Monday, September 6, 2010

Sailing!

I'm back! I survived my week long sailing trip and no one fell off the boat. More importantly, none of our four adult, four child party succumbed to homicidal rage and killed one another cooped up in the cabin together. This is quite a triumph considering we were wind bound in the boat for about three days during a gale. Can you say family togetherness? I'm writing a special prayer as we speak to use at nighttime for the purposes of increasing the odds your mooring lines will hold and your boat won't go careening into the other boats around you and shatter on the rocks. I worked out the rough draft during sleepless nights on Odin listening to the gale winds and riding the rocking waves. But really, given the circumstances, the trip went incredibly well.

Above is the view from the back of our 41 foot Ketch named the "Odin". And we did get good weather the second half of the adventure. I didn't become the perfect sailor, but I did participate letting out lines as we raised or lowered sails, shouting wind swallowed orders between the Captain (my hubby) at the front of the boat and our friend who did most of the steering, passing sail ties, helping to bunch up reefed sail, and doing some minimal steering of my own, not to mention some food prep for the sailing crew and running intervention with my kids in between. You know, the parenting gig.

Most interesting was living in close quarters with another family. We were blessed to have a lovely couple sail with us. Our kids even got along. I'd worked with the woman of the couple years ago, so we had a lot in common. Reflecting on our shared space, my thoughts strayed to places in time and to other cultures where groups of people lived together constantly. Not like the nuclear families in the US today. It makes sense to me, this communal living. You know the saying, "it takes a village...." I believe it. Unfortunately, too many people are lacking their village nowadays. Here's where I hook my vacation back with my storytelling.

I write about alternative lifestyles and often about groups of people falling in love. (No, our boat trip was not like that. We were simple friends sharing a week together.) And fantasy is lovely and well worth indulging in as writers explore multiple realities. But my writing also reflects my value system. I respect the multitude of choices people make about love and the combinations that takes. I believe creative expression opens one up to a world of possibilities. Like a permanent hit of some drug, it reduces anxiety, reduces depression, opens up thinking, loosens and stirs everything inside. Families might do better living together, making up for one anothers weaker areas, relying on one anothers strengths to create a whole that is richer, more varied and more interesting. Quite apart, even, from considerations of sexual partnerships.

It's not like the idea is new. It's only the modern age which brought the limitation to our thinking about what family means. So as much as I write about romantic love between non-traditional partners, I think it's just as important to think about what happens after the fun sexy parts. The kids that are born or adopted into those units. The way adults share a life and support one another and their offspring if they choose to have them. What that means as the members age. Our extended family, when we're lucky enough to live close by to them these days, are the remnants of this old style group living. The most recent examples of group life include everything from those with grandparents who lived with them when they were kids, to the kibbutz movement in Israel as it used to exist (or any of the other commune experiments of the recent past). I know I'm discounting other examples, but you can include those in your comments.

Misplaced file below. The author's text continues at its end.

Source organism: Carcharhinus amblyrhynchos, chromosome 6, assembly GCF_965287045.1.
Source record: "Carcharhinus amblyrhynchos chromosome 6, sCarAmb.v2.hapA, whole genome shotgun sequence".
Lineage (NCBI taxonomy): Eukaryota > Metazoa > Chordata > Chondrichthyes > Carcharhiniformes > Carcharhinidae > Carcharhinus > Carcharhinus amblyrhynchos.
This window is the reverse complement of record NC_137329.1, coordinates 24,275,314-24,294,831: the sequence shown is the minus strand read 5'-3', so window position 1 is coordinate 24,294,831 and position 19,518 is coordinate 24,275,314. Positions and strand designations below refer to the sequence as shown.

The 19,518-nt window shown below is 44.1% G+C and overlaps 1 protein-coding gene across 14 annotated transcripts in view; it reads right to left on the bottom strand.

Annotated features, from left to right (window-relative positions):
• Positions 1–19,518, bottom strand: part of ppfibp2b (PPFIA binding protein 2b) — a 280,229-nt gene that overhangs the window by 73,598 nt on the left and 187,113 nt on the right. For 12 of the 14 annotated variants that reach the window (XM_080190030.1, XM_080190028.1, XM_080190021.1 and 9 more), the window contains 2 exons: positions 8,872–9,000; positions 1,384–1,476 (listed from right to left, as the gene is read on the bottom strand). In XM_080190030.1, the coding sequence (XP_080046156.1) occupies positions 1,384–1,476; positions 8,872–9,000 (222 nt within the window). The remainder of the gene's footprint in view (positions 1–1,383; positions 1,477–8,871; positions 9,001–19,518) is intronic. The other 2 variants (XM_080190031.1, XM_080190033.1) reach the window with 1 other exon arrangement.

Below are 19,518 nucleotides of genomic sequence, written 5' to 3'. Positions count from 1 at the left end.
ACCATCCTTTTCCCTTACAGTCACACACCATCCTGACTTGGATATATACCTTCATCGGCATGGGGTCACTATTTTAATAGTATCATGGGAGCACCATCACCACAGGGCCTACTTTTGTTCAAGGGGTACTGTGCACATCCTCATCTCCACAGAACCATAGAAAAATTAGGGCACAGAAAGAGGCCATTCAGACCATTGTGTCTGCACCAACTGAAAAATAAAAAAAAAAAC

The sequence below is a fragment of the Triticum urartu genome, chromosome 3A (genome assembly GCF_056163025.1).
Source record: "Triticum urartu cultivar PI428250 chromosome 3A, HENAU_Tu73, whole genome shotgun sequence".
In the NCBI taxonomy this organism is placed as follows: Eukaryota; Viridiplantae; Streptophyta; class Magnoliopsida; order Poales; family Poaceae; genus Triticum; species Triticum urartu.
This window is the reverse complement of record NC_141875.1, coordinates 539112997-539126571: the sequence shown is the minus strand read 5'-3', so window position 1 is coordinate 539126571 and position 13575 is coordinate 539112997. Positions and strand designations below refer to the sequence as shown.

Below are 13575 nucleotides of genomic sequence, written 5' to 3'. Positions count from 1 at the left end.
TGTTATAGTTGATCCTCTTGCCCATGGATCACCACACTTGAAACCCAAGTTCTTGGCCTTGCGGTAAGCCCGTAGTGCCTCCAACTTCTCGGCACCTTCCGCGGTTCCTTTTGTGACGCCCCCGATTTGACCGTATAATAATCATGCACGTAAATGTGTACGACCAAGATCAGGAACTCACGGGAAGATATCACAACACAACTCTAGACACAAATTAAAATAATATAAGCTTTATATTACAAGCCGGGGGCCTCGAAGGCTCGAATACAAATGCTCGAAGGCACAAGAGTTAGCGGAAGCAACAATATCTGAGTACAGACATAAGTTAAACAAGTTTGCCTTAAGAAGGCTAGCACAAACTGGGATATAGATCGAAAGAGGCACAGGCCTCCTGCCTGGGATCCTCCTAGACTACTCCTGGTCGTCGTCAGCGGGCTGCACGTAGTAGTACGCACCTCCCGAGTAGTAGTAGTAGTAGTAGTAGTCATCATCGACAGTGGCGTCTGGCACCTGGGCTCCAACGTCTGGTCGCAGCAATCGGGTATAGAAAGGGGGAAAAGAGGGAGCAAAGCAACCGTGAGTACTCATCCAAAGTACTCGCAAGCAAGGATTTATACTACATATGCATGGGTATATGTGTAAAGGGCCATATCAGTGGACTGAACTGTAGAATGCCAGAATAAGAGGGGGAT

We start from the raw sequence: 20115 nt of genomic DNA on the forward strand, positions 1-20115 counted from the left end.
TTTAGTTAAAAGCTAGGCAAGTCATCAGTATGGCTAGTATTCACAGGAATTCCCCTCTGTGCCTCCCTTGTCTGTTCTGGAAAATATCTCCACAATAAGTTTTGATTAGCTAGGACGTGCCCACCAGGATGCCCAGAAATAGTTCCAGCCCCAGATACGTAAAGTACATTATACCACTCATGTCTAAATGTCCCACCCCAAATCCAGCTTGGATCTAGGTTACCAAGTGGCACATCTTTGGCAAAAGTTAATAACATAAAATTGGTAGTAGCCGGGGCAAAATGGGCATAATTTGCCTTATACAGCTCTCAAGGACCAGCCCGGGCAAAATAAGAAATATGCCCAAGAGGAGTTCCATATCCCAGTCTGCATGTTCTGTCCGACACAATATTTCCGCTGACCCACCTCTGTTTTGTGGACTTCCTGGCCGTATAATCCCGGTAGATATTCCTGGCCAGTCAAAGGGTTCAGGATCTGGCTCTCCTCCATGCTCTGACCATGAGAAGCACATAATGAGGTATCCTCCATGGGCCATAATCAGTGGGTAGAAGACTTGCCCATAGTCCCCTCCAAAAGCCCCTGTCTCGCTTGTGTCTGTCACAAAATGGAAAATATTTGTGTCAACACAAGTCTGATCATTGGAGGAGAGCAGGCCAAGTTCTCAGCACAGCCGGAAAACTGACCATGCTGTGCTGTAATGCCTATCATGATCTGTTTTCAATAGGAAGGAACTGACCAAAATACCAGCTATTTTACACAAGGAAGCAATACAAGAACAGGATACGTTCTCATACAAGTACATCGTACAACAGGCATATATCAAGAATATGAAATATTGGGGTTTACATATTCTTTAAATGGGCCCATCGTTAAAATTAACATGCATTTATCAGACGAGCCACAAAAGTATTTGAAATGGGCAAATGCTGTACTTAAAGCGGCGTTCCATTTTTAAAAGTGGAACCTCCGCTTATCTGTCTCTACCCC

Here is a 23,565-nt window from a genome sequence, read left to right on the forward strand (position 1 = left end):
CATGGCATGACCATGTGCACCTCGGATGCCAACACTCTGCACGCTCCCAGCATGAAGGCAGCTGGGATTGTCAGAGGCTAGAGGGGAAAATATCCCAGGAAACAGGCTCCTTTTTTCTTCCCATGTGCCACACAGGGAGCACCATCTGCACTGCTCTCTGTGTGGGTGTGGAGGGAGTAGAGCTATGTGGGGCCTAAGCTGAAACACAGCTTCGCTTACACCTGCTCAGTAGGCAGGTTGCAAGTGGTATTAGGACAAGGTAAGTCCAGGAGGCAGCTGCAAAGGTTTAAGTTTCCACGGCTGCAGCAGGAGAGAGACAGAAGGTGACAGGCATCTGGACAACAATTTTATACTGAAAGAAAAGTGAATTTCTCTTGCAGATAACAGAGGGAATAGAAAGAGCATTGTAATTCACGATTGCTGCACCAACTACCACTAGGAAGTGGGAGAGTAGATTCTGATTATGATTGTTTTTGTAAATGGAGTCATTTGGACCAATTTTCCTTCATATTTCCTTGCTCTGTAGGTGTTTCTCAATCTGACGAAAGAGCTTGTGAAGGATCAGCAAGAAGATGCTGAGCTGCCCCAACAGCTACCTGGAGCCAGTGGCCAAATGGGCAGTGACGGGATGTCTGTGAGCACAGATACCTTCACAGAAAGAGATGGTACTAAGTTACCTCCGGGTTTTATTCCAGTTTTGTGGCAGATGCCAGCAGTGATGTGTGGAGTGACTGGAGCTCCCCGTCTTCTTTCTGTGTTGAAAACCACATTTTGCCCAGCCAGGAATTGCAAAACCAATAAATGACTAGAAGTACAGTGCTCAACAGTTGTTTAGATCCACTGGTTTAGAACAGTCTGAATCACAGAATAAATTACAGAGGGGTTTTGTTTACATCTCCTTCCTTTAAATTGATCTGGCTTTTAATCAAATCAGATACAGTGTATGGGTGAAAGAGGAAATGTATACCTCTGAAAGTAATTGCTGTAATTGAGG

So what do you think about the realities of alternative lifestyles apart from the romantic version on the pages of books? I know the topic could be controversial, but, heck, I write about BDSM. I'm not averse to a little pain.

All this from sailing. Wonder what I'll ask if I come back from a camping trip?

5 comments:

Wynter Daniels said...

My former neighbors were a lesbian couple with three kids (One's eggs, the other carried them) and one partner's older (teens and twenties) kids. They didn't differ much except for the two mommies thing and are one of the most loving, accepting families I know. I'm all for happy families, whatever that entails.

Michelle Polaris said...

I agree Wynter. Living successfully in a committed relationship is a difficult enough thing. No one type of combination has the corner on the market of success. As long as it works for that family, I'm all for it.

Jina Bacarr said...

Thoughtful post, Michelle. In a world growing ever more technological, it's important to have strong family commitments. You've done a great job explaining the importance of that.

Dalton Diaz said...

Our parents lived in the village scenario, growing up with lots of brothers and sisters and extended family all around. I grew up with one brother, tho we did a the holiday get togethers, etc. These days, kids are scattered across the globe and holidays are split between families. My kids didn't grow up with cousins.

I miss the village, even the little piece of it I had growing up.

Michelle Polaris said...

My extended family is now scattered as well, and I believe it's been within my lifetime that the last major shift to fragmented families has happened. It's very sad. And it challenges me to figure out ways to provide some of what is missing to my family. Thanks for the comments.